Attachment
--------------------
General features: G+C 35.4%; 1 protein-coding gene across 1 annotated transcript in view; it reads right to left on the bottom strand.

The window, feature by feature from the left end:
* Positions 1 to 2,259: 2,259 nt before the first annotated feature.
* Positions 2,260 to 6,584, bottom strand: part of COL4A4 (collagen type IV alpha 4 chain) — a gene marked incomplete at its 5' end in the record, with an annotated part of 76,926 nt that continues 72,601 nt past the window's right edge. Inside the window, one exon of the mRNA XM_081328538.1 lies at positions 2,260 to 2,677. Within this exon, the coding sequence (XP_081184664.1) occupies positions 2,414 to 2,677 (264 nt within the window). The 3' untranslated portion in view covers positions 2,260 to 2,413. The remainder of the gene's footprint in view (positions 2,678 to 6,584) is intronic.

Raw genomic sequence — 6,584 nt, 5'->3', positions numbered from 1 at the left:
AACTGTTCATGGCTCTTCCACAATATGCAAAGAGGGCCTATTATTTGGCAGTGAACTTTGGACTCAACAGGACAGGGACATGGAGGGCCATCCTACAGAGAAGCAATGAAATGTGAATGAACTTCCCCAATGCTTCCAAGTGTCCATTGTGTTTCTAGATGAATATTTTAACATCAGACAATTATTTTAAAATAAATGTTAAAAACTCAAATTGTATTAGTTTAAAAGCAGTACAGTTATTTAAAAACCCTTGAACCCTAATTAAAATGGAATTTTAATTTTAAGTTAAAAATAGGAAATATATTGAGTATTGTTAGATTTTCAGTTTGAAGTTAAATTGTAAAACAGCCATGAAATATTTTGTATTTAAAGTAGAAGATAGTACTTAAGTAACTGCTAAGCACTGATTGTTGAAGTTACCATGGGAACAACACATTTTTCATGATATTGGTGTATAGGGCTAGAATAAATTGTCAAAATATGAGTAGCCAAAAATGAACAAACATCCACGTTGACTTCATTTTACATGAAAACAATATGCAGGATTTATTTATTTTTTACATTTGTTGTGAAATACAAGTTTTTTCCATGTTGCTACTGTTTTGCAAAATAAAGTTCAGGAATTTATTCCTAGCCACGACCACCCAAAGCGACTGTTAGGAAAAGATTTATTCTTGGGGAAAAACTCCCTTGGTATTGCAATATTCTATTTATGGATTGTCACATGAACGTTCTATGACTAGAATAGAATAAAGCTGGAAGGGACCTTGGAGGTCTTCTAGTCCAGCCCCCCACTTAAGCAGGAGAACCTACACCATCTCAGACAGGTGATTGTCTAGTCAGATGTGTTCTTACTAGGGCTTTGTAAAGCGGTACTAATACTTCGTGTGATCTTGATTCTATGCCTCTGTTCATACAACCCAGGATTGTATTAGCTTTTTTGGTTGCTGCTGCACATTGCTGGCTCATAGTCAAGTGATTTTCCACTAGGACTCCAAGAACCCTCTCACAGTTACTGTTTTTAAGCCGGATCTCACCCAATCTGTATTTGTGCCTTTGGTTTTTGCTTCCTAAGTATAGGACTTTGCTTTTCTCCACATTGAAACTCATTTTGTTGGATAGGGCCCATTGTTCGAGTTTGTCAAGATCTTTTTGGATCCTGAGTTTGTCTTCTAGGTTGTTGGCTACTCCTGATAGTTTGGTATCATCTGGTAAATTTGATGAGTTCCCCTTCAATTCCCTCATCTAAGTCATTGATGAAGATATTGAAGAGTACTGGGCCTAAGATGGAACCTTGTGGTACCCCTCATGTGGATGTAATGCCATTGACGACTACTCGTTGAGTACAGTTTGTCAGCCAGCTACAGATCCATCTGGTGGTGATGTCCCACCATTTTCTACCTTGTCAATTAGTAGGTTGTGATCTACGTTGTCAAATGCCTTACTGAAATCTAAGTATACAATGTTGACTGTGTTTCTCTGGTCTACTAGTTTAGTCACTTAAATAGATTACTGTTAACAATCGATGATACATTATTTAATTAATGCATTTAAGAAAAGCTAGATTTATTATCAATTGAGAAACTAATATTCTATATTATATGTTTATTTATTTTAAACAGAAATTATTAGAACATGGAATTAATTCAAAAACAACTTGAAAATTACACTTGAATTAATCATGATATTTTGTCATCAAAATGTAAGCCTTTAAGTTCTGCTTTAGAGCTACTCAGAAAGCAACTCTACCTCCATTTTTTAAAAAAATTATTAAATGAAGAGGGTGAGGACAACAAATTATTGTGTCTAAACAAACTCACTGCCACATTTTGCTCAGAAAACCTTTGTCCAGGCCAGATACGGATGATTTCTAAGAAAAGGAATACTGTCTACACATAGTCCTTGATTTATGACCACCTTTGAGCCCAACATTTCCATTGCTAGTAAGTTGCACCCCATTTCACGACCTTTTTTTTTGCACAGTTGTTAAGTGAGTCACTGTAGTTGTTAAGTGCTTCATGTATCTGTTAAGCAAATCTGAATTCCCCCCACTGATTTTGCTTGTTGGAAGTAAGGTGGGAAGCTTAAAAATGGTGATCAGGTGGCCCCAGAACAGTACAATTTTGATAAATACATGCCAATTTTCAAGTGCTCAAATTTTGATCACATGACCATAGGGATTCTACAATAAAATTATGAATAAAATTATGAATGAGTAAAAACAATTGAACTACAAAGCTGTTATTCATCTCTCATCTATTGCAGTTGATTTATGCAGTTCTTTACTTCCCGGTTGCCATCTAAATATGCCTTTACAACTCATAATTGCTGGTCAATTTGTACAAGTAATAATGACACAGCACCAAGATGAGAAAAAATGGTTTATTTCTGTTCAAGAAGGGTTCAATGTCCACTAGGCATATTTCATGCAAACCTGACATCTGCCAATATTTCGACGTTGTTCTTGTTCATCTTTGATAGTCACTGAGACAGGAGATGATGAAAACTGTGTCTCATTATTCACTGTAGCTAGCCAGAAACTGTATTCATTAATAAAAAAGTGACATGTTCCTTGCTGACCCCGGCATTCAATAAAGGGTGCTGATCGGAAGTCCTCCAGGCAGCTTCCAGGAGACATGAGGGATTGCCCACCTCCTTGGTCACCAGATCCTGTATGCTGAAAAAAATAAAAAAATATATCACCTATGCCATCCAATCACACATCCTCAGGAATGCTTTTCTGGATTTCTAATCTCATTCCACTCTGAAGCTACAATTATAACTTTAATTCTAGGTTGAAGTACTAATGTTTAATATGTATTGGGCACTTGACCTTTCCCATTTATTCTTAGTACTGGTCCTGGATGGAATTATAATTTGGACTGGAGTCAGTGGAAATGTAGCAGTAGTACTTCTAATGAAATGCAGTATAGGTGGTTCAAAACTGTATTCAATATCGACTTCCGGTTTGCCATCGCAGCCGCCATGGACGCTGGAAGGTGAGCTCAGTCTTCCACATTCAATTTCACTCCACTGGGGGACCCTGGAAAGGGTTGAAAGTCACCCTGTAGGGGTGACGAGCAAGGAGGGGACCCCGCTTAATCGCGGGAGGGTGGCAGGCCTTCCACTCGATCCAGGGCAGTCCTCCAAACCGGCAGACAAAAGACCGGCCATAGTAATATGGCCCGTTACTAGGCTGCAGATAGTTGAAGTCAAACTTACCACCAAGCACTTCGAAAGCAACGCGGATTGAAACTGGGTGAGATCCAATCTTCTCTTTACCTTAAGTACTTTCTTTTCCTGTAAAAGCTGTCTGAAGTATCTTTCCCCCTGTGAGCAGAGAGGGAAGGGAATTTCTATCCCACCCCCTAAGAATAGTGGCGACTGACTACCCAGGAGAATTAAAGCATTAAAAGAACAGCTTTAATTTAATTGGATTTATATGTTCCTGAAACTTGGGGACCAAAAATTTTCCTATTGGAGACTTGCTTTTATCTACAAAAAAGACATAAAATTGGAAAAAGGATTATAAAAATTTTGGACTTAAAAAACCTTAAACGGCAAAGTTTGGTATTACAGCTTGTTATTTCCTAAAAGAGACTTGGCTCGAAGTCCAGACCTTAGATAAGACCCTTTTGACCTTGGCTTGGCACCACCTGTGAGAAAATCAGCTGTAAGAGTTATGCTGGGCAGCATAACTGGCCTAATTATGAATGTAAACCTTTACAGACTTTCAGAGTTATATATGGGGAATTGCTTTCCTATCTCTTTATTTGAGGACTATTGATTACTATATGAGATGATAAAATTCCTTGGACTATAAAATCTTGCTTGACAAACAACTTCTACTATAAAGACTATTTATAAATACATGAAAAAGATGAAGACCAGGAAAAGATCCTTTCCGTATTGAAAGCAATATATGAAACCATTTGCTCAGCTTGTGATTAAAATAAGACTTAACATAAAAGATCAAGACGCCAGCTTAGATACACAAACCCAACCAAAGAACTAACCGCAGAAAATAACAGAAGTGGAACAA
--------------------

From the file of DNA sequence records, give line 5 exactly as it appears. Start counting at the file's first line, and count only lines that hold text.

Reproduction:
Raw genomic sequence — 6,584 nt, 5'->3', positions numbered from 1 at the left: